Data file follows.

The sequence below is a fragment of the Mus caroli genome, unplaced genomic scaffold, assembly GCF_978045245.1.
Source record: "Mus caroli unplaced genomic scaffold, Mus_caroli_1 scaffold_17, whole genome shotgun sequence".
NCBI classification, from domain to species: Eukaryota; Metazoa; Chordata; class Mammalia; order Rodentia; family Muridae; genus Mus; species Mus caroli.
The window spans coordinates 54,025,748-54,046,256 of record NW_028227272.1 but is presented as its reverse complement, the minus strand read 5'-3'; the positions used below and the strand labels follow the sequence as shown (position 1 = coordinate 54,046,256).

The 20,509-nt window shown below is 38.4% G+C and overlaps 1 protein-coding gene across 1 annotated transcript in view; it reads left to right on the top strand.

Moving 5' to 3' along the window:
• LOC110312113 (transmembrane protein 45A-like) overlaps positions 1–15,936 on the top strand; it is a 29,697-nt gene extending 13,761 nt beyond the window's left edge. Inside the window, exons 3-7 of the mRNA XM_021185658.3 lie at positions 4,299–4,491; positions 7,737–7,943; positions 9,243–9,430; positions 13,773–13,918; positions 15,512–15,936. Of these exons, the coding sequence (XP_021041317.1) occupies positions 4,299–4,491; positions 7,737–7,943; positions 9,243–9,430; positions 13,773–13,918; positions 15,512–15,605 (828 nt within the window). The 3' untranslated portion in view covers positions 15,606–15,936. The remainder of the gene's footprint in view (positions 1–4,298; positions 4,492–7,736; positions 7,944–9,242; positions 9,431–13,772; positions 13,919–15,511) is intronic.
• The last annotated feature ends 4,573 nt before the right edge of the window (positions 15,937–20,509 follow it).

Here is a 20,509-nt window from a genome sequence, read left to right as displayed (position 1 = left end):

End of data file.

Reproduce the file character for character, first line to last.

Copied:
The sequence below is a fragment of the Mus caroli genome, unplaced genomic scaffold, assembly GCF_978045245.1.
Source record: "Mus caroli unplaced genomic scaffold, Mus_caroli_1 scaffold_17, whole genome shotgun sequence".
NCBI classification, from domain to species: Eukaryota; Metazoa; Chordata; class Mammalia; order Rodentia; family Muridae; genus Mus; species Mus caroli.
The window spans coordinates 54,025,748-54,046,256 of record NW_028227272.1 but is presented as its reverse complement, the minus strand read 5'-3'; the positions used below and the strand labels follow the sequence as shown (position 1 = coordinate 54,046,256).

The 20,509-nt window shown below is 38.4% G+C and overlaps 1 protein-coding gene across 1 annotated transcript in view; it reads left to right on the top strand.

Moving 5' to 3' along the window:
• LOC110312113 (transmembrane protein 45A-like) overlaps positions 1–15,936 on the top strand; it is a 29,697-nt gene extending 13,761 nt beyond the window's left edge. Inside the window, exons 3-7 of the mRNA XM_021185658.3 lie at positions 4,299–4,491; positions 7,737–7,943; positions 9,243–9,430; positions 13,773–13,918; positions 15,512–15,936. Of these exons, the coding sequence (XP_021041317.1) occupies positions 4,299–4,491; positions 7,737–7,943; positions 9,243–9,430; positions 13,773–13,918; positions 15,512–15,605 (828 nt within the window). The 3' untranslated portion in view covers positions 15,606–15,936. The remainder of the gene's footprint in view (positions 1–4,298; positions 4,492–7,736; positions 7,944–9,242; positions 9,431–13,772; positions 13,919–15,511) is intronic.
• The last annotated feature ends 4,573 nt before the right edge of the window (positions 15,937–20,509 follow it).

Here is a 20,509-nt window from a genome sequence, read left to right as displayed (position 1 = left end):